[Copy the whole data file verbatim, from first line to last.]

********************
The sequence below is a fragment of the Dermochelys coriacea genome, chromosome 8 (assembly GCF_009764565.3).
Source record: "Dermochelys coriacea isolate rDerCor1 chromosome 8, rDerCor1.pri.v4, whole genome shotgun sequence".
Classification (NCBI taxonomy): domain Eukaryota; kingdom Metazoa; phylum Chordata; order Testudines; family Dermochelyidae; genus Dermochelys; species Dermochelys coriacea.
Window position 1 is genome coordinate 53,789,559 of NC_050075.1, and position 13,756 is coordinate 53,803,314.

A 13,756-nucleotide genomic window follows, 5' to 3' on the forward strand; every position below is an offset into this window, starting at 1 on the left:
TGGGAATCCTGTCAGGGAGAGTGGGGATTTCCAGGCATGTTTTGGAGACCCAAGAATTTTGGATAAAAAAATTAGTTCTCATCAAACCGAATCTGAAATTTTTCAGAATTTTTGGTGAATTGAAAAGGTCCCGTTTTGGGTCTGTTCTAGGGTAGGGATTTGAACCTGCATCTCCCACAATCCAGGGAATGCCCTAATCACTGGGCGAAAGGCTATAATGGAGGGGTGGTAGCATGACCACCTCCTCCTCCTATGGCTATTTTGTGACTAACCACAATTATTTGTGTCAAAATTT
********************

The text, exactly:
The sequence below is a fragment of the Dermochelys coriacea genome, chromosome 8 (assembly GCF_009764565.3).
Source record: "Dermochelys coriacea isolate rDerCor1 chromosome 8, rDerCor1.pri.v4, whole genome shotgun sequence".
Classification (NCBI taxonomy): domain Eukaryota; kingdom Metazoa; phylum Chordata; order Testudines; family Dermochelyidae; genus Dermochelys; species Dermochelys coriacea.
Window position 1 is genome coordinate 53,789,559 of NC_050075.1, and position 13,756 is coordinate 53,803,314.

A 13,756-nucleotide genomic window follows, 5' to 3' on the forward strand; every position below is an offset into this window, starting at 1 on the left:
TGGGAATCCTGTCAGGGAGAGTGGGGATTTCCAGGCATGTTTTGGAGACCCAAGAATTTTGGATAAAAAAATTAGTTCTCATCAAACCGAATCTGAAATTTTTCAGAATTTTTGGTGAATTGAAAAGGTCCCGTTTTGGGTCTGTTCTAGGGTAGGGATTTGAACCTGCATCTCCCACAATCCAGGGAATGCCCTAATCACTGGGCGAAAGGCTATAATGGAGGGGTGGTAGCATGACCACCTCCTCCTCCTATGGCTATTTTGTGACTAACCACAATTATTTGTGTCAAAATTT